Appeal from the Circuit Court of LaSalle county; the Hon.
WALTER DIXON, Judge, presiding. Affirmed in part; reversed in
part; and remanded with directions.
Rehearing denied June 5, 1961.
This is an appeal from an order denying a motion for summary judgment and allowing a motion to dismiss a complaint for declaratory judgment.
As to the salient facts, the record shows that as of September 17, 1958, the Farmers Automobile Insurance Association had issued an insurance policy to Cletus Janusick insuring him from liability incurred while operating a certain 1953 Oldsmobile or while operating any automobile acquired to replace that vehicle. The record further shows that on the date and while operating a 1952 Oldsmobile, Janusick was involved in a collision. As a result of this collision and on December 2, 1958, damage suits were filed against Janusick by Patricia McLaughlin Drennan, Katherine Drennan, Carol McLaughlin, Terry Ann McLaughlin, a minor, Shawn Beth McLaughlin, a minor, and Carol McLaughlin, administrator of the estate of Carol Anne McLaughlin, deceased. Janusick filed an answer in these suits through his personal attorneys, and the attorneys for the Farmers Automobile Insurance Association entered their appearance under a non-waiver agreement.
On March 19, 1959, The Farmers Automobile Insurance Association filed an action seeking a declaratory judgment that its policy did not cover Janusick's operation of the 1952 Oldsmobile involved in the collision in question. Janusick and the parties who had sued him were named defendants in the action. The insurance carrier made a motion for summary judgment and supported the motion with an affidavit that the 1952 Oldsmobile was not a replacement for the 1953 Oldsmobile described in the policy. Counter affidavits were filed to the effect that Janusick had sold the 1953 Oldsmobile, that he had taken a 1950 Chevrolet in trade, that the 1950 Chevrolet was not usable and was sold as junk, and that Janusick had purchased the 1952 Oldsmobile as a replacement for the 1953 Oldsmobile. Also a motion was filed to dismiss the action for declaratory judgment on the ground that it was premature and could not properly be filed prior to the entry of judgments in the damage suits against Janusick. The circuit court denied the motion for summary judgment and allowed the motion to dismiss the complaint for a declaratory judgment. This appeal followed.
The statute pertaining to summary judgments, ch. 110, sec. 57(3), Ill. Rev. Stat., 1959, provides that a summary judgment may be entered only if the record shows that "there is no genuine issue as to any material fact." The record in the case at bar shows that the question as to whether the 1952 Oldsmobile was or was not a replacement for the 1953 Oldsmobile was directly at issue. Since this constituted a genuine issue as to a material fact, we believe that the circuit court was correct in denying the motion for summary judgment.
A number of recent decisions fully support the action of the circuit court in denying the motion for summary judgment. In Halloran v. Belt Ry. Co. of Chicago, 25 Ill. App.2d 114, 118, 166 N.E.2d 98, the Court used the following language in reversing a summary judgment:
"This procedure may not be used to impair the right of trial by jury. Its purpose is not to try an issue of fact, as it is only when the undisputed facts are susceptible of but a single inference does the issue become one of law. (Inland Steel Co. v. Industrial Commission, 18 Ill.2d 70, 78 (1959). Questions which are composed of factors sufficient to cause reasonable men to arrive at different results should never be determined as matters of law. (Ney v. Yellow Cab Co., 2 Ill.2d 74, 84 (1954.) Defendant's right to judgment must be free from doubt. If the pleadings, discovery depositions and exhibits present a genuine issue as to any material fact, the judgment order ought not to have been entered. Naus v. Joanna-Western Mills Co., 18 Ill. App.2d 85, 92 (1958); Allen v. Meyer, 14 Ill.2d 284, 292 (1958)."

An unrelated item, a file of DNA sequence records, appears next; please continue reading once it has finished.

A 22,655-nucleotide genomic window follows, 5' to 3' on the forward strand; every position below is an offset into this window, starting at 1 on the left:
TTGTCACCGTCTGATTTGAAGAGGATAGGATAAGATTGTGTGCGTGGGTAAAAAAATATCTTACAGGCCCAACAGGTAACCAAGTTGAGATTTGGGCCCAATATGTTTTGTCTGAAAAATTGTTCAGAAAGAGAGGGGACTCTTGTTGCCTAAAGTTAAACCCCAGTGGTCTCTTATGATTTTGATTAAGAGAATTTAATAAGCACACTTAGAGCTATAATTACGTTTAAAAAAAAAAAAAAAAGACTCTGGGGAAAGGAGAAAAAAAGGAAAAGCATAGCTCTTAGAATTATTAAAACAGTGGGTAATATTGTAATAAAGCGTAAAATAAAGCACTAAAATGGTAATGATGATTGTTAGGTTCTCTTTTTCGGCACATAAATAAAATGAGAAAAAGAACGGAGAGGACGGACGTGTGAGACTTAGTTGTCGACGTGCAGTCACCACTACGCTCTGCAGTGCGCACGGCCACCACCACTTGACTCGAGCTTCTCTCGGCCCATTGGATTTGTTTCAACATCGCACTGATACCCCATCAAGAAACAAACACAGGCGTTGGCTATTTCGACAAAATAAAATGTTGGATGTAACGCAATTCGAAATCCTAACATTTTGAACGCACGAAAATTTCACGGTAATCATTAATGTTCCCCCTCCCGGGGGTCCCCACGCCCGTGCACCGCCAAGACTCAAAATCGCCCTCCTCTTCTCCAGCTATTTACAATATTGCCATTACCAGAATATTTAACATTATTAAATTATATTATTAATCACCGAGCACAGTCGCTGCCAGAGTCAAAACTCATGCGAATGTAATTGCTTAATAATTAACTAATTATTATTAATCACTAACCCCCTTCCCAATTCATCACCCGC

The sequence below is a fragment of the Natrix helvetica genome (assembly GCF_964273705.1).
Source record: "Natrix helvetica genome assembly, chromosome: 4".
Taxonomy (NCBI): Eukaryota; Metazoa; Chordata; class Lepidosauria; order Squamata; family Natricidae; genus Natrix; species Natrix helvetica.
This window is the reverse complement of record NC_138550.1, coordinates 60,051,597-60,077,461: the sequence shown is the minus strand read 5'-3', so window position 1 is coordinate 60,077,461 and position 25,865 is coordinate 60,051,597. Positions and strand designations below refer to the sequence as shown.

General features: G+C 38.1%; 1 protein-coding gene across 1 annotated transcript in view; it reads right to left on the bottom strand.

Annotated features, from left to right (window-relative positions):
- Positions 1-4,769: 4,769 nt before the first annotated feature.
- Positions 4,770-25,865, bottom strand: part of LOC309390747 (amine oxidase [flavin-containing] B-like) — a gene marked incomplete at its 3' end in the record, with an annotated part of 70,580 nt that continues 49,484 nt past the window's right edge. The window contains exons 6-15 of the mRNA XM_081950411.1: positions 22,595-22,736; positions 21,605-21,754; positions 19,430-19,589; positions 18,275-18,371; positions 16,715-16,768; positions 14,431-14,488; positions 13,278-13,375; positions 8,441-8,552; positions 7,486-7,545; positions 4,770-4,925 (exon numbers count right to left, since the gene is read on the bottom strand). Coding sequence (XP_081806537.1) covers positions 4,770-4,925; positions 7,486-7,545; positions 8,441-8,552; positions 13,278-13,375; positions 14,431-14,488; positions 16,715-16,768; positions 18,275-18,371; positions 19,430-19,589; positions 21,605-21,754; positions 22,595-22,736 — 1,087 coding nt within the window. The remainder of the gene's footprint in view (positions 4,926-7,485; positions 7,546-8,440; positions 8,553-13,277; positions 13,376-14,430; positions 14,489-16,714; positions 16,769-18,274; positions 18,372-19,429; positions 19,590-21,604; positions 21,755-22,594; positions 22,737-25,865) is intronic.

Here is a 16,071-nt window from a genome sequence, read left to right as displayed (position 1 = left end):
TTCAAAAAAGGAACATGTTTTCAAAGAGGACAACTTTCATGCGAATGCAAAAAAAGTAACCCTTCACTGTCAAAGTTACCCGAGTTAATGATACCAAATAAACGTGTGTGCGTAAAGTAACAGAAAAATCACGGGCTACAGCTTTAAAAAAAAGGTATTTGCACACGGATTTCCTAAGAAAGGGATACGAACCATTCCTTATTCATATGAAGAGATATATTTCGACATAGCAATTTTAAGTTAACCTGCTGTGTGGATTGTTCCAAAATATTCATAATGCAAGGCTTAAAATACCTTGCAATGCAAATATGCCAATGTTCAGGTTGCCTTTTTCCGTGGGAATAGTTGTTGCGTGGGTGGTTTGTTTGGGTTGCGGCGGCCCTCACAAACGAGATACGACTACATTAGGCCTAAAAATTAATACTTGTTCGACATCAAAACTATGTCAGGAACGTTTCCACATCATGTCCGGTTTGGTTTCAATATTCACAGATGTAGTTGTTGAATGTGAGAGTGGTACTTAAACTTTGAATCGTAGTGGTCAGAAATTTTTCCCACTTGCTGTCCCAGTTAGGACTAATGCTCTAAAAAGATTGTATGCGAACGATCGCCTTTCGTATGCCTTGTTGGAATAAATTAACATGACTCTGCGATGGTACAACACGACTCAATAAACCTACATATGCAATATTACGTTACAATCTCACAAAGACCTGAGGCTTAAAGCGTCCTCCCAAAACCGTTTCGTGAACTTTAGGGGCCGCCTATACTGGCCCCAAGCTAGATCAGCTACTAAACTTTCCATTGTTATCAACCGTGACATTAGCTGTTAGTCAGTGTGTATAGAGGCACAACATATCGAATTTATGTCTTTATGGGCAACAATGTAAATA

In Simaitis v. Thrash, 25 Ill. App.2d 340, 347, 166 N.E.2d 306, the Court reversed a summary judgment and used the following language:
"Summary judgment procedure may not be used to impair the right of trial by jury. Its purpose is not to try an issue of fact but to try whether one exists between parties within the legal meaning. Sampson Co. v. Mandel Bros., 3 Ill. App.2d 92, 120 N.E.2d 571. The purpose of summary judgment proceedings is to determine whether there is any genuine triable issue of fact which must be passed upon and, if there is, the motion for summary judgment must be denied. Gribben v. Interstate Motor Freight System Co., 18 Ill. App.2d 96, 151 N.E.2d 443."
See also Ehresman v. The Town of Loda, 25 Ill. App.2d 259, 166 N.E.2d 294.
As to the propriety of the circuit court's action in dismissing the complaint for a declaratory judgment, we have read the various decisions cited by the parties, including Valente v. Maida, 24 Ill. App.2d 144, 164 N.E.2d 538, wherein the court held that once the injured third person obtains a judgment against the insured, it is not proper to restrain the third person from taking action on the judgment pending a decision on the question of insurance coverage. However, none of the Illinois decisions which have been cited covers the precise question involved in this case, i.e. whether the insurance company had a right to file its complaint for declaratory judgment during the pendency of the various suits brought by the injured third persons.
There is a wide divergence among the authorities in other jurisdictions on this point and a number of decisions have been called to our attention which lend support to both sides in the instant controversy. However, certain general rules are laid down in the authorities which seem to cover the instant situation.
For example, the following statements appear in the 1960 Supplement to Vol. 16, Am. Jur., Declaratory ...